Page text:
The duplication of investigations also brought back the sibling rivalry between the two Houses with the National Assembly accusing the Senate of boar dorm and greed; forming committees with a view to investigate what was already being investigated at the National Assembly, just to earn sitting allowances. Interestingly, the same committees set in both Houses to investigate the scandals were also found wanting with numerous allegations of MPs and more recently Senators being bribed to shoot down reports.
In short from the sugar scandal that saw sugar farmers make losses, NYS season II (Sh9 billion), Kenya Power (Sh5 billion transformers), Kenya Pipeline (Sh95 billion), Maize scandal (Sh11.3 billion) to the Sh1.5 billion controversial Ruaraka Land saga among others; the investigations by Parliament have achieved nothing besides giving the legislators sitting allowances in the committees. No money has since been recovered.
It’s safe to say 2018 in general was the year of corruption scandals. Worse still, the government has been on a borrowing spree that has seen the national debt rise to worrying levels but our MPs haven’t done much to challenge this, except for the increment on 8% VAT. In a dramatic passing of the 8% VAT through the Finance Bill,2018 the House leadership; including the National Assembly Speaker, leaders of both majority and minority as well as the whips allegedly engineered a quorum hitch to see the Bill sail contrary to the wishes of Wanjiku.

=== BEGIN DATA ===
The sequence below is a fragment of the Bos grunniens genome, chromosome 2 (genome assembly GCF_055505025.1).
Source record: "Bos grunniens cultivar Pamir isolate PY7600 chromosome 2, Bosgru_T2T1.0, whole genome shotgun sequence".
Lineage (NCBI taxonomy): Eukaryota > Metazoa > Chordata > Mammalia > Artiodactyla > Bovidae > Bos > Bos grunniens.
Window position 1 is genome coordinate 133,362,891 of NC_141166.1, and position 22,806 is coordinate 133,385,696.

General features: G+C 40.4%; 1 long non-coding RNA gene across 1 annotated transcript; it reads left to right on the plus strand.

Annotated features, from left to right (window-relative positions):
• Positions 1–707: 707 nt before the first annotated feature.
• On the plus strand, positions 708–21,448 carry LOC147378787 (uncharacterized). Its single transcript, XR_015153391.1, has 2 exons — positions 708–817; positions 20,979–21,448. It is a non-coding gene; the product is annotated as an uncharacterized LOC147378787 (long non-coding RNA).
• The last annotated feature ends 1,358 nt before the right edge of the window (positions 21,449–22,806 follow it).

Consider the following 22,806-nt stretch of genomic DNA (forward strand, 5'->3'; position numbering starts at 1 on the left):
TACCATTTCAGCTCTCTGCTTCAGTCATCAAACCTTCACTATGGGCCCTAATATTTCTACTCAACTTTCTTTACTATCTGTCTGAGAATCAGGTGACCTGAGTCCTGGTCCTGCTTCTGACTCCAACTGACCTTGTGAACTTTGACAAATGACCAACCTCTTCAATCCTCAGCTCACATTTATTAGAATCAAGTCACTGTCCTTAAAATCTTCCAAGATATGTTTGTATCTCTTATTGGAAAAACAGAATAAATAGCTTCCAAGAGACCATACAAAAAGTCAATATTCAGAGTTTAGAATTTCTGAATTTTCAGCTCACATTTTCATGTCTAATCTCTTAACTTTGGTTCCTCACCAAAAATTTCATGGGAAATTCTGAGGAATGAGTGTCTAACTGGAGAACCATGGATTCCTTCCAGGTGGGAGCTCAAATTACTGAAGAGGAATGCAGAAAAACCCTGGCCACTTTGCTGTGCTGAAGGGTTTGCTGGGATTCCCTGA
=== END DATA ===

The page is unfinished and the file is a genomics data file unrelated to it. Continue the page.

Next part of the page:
Overall we can say the handshake effectively killed the voice of opposition in Parliament thereby killing the oversight role of the Legislature as majority MPs in the opposition supported government Bills that were unpopular, including the Finance Bill, 2018.
The 12th Parliament has a long way to go in so far as having meaningful debates are concerned if the past year is anything to go by. A lot of key Bills were debated from either partisan or biased perspective with little regard for what the common mwananchi really wants. A case in point was the two-thirds gender Bill. It became an issue of male MPs vs Female MPs and this became the public debate completely drowning the main point behind the two-thirds principle. We hope future debates on such emotive topics will done more responsibly.
Lastly but not least, the media has continued covering the lawmakers more outside the House; in burial and public rally functions where MPs make utterances and promises that remain controversial. It’s our informed opinion that if the media covered MPs more while debating in the House, Wanjiku will come to understand more the role of MPs and therefore make realistic demands on their elected leaders.
Majority MPs say the right things on radio and TV talk shows but are unable to follow up these conversations on the floor of the House leading us to conclude they’re playing for the galary. It’s for this reason that we run an annual award in honor of those lawmakers who remain focused on issues of great interest to Wanjiku. As the President honors diligent Kenyans on December 12th at Mzalendo we honor those Parlamentarians who sponsored Bills, moved motions or petitions on behalf of the majority Kenyans as People’s Shujaaz Awards.